kevin.blackburn1 at ntlworld.com
Wed Jan 2 16:51:35 GMT 2013
Similarly, does anyone have any theories on the identification and meaning
of Bosvene - or were there replies already that I missed in the holiday
email wave / to spam?
On 2 January 2013 16:46, Janice Lobb <janicelobb at gmail.com> wrote:
> Thanks. I'm disappointed about Bohill, but I shall look out for the
> possible gate or hollow near Gaten-Banns Cottage.
> On Wed, Jan 2, 2013 at 10:57 AM, Craig Weatherhill <craig at agantavas.org>wrote:
>> Bohill is a contraction of Bole Hill (Eng.) and, as you say, it refers to
>> the legend of the founding of Glasney Collegiate Church. There is no sign
>> in records of any spelling that hints at a Cornish origin.
>> I can suggest this for Gaten-Banns: Yet an Bans - "Gate at the hollow"
>> (yet + an + pans). In Late Cornish, an initial Y was often pronounced as a
>> soft J (something like the S of pleasure) "Park an Jet" being commonly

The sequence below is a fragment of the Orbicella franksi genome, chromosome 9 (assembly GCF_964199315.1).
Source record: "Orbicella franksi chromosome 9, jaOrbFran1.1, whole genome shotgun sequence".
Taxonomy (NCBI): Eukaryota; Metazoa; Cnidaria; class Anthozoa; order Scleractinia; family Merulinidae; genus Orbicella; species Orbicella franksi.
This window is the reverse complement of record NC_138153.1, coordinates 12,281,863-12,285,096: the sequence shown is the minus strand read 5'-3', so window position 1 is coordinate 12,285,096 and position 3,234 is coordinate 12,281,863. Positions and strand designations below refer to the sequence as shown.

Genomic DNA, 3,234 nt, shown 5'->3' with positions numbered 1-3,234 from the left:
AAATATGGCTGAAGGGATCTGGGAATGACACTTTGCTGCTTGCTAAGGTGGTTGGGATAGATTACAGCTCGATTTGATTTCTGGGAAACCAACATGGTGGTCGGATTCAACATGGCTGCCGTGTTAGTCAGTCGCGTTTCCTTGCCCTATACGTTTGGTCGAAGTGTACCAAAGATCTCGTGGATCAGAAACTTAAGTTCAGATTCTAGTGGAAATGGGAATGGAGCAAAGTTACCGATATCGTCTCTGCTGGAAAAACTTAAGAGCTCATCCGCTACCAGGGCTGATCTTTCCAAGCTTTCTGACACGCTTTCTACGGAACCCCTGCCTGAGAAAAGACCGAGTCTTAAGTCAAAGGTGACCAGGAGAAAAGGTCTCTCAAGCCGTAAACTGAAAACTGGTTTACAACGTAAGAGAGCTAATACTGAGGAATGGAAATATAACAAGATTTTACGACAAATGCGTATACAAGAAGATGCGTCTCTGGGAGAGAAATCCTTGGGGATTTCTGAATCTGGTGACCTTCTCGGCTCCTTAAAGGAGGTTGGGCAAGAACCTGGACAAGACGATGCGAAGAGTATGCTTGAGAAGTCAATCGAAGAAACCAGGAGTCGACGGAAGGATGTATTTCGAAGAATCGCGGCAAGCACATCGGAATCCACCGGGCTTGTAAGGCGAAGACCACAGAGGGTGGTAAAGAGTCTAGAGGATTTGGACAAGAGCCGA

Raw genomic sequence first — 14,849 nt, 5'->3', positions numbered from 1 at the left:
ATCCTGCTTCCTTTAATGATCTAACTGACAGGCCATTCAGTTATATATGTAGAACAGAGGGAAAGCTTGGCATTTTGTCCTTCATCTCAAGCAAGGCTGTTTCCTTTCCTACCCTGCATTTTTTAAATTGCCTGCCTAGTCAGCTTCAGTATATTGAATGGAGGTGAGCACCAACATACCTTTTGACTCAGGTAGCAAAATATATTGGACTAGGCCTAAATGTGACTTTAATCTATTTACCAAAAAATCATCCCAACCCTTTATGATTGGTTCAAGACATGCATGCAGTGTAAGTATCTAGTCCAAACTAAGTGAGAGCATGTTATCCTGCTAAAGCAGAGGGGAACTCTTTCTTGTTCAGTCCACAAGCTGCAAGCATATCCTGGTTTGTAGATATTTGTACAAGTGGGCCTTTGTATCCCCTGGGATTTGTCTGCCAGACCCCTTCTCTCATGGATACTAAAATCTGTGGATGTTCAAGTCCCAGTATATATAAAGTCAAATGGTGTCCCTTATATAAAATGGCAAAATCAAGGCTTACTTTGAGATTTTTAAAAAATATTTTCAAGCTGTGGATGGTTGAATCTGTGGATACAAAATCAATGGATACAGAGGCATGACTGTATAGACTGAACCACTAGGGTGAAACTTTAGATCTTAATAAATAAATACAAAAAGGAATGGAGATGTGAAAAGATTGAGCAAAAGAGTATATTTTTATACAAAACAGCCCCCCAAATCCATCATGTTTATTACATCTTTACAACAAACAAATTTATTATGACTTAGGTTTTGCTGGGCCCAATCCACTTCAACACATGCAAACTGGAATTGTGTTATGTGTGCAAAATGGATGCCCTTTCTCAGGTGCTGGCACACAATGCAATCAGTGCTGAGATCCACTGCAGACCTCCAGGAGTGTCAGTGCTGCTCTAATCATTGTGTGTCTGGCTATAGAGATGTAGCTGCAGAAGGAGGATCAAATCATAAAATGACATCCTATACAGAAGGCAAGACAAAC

>> found for "Park an Yet"; Venton Jean for (an) fenten yeyn. By extension J
>> is often represented in Late Cornish by G, and even GG (spriggan for
>> spyryjyon is one example).
>> On 2013 Gen 1, at 22:01, Janice Lobb wrote:
>> > Another Bo- name that has been puzzling me: Bohill in Penryn. Very old
>> street. I have heard various suggestions including Bole Hill and Bee Hill
>> (because of the legend of the town's founding) but could it possibly derive
>> from Bos and Heyl or similar?
>> > Also on country road near Perranporth, old house called Gaten-Banns
>> Cottage which has me baffled.
>> > Any wise words on either?
>> > Jan
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Kevin 'Herbie' Blackburn
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